Since the 2016 election, the United States has experienced a historic number of women and people from marginalized communities deciding to run for political office and this year’s elections are already starting to show promise for candidates from diverse backgrounds. Just last week, history was made when Stacey Abrams became the first Black woman to be a major party nominee for governor in the United States.
Dubbed by some as the “Trump effect,” many people who would not have previously considered a career in politics are feeling compelled to do so as the administration puts their rights and lives at stake. And that includes a number of candidates with disabilities running in upcoming local, state, and national elections—some of whom have multiple marginalized identities.
People with disabilities make up a significant segment of our society, and yet for far too long, have been largely excluded from politics. In 2016, 62.7 million eligible voters were expected to either have a disability or had a household member with one, according to researchers at Rutgers University. In other words, more than 25 percent of the total electorate have a personal connection to disability.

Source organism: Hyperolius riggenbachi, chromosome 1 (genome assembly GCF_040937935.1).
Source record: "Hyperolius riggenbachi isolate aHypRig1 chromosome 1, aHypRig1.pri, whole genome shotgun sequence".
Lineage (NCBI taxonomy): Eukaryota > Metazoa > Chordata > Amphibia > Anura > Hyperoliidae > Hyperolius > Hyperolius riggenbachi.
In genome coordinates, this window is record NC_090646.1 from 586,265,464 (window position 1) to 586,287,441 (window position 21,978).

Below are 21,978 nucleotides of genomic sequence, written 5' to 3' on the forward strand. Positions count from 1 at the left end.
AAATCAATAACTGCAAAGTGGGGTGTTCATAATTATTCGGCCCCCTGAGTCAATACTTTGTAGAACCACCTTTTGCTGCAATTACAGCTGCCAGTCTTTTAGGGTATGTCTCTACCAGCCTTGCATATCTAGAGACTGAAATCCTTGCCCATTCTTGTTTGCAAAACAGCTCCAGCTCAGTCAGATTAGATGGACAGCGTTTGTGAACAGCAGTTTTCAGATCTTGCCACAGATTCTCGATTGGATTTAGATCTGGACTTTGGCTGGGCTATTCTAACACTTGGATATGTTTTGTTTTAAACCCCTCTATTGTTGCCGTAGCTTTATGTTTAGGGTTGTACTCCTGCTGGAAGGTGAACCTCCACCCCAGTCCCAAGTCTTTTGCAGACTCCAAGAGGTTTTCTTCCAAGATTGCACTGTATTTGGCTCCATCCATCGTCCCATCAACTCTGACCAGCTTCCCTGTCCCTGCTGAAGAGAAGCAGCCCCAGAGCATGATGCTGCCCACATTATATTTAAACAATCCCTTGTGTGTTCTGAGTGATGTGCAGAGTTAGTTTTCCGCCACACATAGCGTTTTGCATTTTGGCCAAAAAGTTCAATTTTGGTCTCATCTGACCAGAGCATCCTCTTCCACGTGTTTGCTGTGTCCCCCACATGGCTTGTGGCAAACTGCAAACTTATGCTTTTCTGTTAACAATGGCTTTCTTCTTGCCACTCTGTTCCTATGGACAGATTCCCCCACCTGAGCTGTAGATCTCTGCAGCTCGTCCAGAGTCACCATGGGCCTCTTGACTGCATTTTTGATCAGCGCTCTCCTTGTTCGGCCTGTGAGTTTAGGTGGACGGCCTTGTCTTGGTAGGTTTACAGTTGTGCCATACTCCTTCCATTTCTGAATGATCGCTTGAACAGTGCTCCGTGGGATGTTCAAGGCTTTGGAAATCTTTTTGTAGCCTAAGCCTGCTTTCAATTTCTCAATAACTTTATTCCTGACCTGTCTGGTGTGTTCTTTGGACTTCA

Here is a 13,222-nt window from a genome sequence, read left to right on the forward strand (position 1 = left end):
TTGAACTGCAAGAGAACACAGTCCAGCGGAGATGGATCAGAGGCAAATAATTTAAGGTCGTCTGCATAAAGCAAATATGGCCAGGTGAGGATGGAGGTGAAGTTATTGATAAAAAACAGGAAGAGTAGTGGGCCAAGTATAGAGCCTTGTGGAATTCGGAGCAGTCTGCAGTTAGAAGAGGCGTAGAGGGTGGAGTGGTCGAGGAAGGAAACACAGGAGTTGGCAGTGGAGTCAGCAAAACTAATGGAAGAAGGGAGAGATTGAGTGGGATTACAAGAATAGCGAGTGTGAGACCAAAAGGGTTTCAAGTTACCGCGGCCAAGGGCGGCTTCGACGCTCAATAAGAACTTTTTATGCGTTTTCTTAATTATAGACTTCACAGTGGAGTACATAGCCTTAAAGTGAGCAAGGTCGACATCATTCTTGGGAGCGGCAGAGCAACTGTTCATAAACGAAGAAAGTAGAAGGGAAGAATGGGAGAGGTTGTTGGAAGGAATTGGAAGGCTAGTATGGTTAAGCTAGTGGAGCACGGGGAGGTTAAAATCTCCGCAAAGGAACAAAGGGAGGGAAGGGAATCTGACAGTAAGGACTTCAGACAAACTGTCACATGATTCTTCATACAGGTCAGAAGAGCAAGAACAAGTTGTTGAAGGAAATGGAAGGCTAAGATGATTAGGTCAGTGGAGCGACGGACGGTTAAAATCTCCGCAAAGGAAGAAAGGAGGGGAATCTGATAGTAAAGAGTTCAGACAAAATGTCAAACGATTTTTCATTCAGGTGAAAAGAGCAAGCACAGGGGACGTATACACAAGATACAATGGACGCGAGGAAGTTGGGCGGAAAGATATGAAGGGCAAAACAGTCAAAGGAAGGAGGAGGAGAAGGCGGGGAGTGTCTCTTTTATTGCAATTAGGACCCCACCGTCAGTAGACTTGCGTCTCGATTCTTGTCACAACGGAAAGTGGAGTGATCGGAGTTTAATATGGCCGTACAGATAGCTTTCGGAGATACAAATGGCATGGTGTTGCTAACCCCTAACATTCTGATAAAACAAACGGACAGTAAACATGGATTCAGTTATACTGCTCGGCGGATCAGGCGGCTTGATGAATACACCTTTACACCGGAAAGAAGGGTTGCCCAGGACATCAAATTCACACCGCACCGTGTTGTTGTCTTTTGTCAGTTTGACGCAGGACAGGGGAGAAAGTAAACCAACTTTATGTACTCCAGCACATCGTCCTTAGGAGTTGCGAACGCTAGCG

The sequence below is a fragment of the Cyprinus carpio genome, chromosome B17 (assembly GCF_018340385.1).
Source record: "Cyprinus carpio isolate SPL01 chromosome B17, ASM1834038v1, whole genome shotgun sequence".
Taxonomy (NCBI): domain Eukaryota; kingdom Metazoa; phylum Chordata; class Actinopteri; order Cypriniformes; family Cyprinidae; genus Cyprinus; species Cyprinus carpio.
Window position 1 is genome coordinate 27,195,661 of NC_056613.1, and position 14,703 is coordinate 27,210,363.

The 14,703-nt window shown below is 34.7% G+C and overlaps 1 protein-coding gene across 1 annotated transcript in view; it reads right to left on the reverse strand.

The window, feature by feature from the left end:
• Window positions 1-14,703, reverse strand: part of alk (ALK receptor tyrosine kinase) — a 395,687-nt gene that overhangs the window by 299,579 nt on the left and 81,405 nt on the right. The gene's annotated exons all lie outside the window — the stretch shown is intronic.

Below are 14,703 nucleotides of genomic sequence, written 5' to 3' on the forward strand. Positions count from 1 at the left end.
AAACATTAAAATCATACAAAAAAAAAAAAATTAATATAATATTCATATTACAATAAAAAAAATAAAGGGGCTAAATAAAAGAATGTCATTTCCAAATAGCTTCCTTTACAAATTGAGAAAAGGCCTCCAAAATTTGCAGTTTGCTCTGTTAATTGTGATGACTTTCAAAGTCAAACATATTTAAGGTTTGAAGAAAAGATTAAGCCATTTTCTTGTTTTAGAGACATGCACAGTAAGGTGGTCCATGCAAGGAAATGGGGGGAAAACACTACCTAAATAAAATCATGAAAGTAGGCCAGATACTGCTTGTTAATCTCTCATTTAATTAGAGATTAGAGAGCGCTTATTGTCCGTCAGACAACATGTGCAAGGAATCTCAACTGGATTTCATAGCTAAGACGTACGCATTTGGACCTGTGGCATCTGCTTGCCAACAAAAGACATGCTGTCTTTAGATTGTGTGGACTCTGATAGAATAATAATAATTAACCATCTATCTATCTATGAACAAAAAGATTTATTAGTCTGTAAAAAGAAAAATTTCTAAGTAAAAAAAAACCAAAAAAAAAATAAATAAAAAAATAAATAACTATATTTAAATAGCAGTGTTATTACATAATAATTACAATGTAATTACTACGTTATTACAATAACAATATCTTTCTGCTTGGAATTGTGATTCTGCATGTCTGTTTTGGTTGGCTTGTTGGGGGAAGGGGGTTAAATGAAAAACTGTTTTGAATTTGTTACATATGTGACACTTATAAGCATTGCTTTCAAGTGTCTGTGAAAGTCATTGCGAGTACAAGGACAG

Nevertheless, people with disabilities are “severely underrepresented in elected office,” according to the National Council on Independent Living (NCIL), which recently began tracking candidates with disabilities running for office in 2018 and 2019 in a database.
Certainly, 2018 is not the first time people with disabilities have decided to enter politics. Indeed, we currently have a handful of politicians with disabilities, such as Sen. Tammy Duckworth (D-IL) and Gov. Greg Abbott (R-TX), who are both wheelchair users. But there is no known data on the number of politicians in the United